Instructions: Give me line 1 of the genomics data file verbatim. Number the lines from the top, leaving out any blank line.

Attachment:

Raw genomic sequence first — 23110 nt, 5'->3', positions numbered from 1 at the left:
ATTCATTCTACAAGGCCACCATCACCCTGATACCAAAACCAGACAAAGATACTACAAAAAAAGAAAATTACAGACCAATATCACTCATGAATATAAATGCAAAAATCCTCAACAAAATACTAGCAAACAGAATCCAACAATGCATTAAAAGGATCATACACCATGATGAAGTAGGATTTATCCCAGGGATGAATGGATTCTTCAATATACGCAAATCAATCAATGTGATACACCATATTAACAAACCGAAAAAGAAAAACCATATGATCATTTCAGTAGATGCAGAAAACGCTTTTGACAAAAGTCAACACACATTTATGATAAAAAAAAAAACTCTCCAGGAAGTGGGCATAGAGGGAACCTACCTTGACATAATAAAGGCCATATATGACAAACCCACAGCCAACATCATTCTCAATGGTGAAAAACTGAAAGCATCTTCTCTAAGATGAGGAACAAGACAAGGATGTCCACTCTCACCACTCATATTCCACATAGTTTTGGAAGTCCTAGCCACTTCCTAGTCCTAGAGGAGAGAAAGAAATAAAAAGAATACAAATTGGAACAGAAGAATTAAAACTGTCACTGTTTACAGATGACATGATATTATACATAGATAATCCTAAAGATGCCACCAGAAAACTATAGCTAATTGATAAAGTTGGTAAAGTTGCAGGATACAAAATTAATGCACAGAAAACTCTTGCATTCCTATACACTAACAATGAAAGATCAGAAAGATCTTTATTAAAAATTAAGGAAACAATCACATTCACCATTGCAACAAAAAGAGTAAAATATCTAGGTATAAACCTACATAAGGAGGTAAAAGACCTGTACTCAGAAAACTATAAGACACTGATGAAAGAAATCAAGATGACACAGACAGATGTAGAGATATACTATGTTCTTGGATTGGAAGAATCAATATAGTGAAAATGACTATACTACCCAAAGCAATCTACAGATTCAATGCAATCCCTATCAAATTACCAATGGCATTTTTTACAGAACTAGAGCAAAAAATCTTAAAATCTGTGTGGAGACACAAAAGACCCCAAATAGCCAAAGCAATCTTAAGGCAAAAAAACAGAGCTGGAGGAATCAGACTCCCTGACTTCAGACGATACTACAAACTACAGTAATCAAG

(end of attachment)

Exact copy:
Raw genomic sequence first — 23110 nt, 5'->3', positions numbered from 1 at the left: